Date: Jun 04, 2017 Source: EurekAlert (
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Results of a definitive clinical trial show that a new, disposable diagnostic patch effectively detects obstructive sleep apnea across all severity levels.
Results show that the total rate of clinical agreement between the patch and standard in-lab polysomnography was 87.4 percent with 95 percent confidence interval of 81.4 percent to 91.9 percent. According to the authors, the study results will be used in obtaining approval from the U.S. Food and Drug Administration for the device, SomnaPatch. The skin-adhesive diagnostic patch weighs less than one ounce and records nasal pressure, blood oxygen saturation, pulse rate, respiratory effort, sleep time and body position.
"Our study provided clinical validation of a new wearable device for diagnosing sleep apnea," said principal investigator Maria Merchant, PhD, CEO of Somnarus Inc. "It was most surprising to us how well this inexpensive miniature device performed in comparison with in-lab sleep studies."
Simultaneous polysomnography and patch recordings from 174 subjects were included in the analysis. An additional home usability study found that 38 out of 39 users were successful in activating the diagnostic patch and collecting at least 4 hours of sleep data while relying only on the instructions included with the device.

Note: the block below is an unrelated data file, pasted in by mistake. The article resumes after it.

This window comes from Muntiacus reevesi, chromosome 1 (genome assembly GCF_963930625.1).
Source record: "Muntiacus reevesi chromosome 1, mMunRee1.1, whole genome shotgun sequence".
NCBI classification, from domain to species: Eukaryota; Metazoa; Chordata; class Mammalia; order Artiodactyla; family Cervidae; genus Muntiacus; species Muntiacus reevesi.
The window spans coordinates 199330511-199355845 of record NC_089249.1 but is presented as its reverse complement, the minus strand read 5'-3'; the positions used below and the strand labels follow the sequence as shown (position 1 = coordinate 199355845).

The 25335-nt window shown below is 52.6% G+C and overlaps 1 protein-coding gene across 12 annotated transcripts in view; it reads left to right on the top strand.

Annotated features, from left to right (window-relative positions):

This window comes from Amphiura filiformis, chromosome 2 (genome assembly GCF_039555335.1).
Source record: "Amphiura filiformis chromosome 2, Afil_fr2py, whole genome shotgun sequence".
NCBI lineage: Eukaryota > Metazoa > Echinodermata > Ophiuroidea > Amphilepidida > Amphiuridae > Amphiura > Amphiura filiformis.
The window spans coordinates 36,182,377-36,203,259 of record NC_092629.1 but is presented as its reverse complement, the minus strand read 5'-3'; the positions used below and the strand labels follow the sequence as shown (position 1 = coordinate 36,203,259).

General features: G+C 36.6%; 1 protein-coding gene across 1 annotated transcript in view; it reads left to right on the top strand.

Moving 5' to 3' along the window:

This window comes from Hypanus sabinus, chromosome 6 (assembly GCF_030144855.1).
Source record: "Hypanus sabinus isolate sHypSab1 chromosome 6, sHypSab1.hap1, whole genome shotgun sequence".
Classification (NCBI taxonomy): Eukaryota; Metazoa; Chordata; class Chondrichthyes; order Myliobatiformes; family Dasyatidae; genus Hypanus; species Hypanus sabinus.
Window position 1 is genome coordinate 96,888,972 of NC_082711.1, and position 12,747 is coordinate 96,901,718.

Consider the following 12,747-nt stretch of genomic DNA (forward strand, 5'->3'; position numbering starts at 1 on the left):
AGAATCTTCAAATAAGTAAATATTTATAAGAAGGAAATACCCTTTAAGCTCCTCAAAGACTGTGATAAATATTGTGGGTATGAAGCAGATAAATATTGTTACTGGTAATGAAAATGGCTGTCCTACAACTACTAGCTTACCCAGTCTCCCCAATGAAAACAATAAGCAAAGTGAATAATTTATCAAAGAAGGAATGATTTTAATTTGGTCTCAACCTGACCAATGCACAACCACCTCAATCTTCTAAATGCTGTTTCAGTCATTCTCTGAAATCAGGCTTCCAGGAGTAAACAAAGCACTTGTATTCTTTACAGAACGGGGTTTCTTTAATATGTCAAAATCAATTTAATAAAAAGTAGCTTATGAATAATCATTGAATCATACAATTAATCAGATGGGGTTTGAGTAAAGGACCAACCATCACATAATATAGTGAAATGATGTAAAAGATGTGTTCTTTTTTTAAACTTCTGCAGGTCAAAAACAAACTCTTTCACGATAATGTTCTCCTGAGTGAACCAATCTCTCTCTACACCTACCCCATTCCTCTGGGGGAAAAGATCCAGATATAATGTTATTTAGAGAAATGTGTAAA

"Most home sleep diagnostic devices are difficult for patients to use and are disruptive to patient's sleep," said Merchant. "Our study showed that this wearable home sleep monitor is very comfortable, easy to use and does not negatively affect sleep."
The research abstract was published recently in an online supplement of the journal Sleep and will be presented as a poster presentation on Sunday, June 4, and as an oral presentation on Wednesday, June 7, in Boston at SLEEP 2017, the 31st Annual Meeting of the Associated Professional Sleep Societies LLC (APSS), which is a joint venture of the American Academy of Sleep Medicine and the Sleep Research Society.
The study was supported by National Institutes of Health grant R44 HL123196.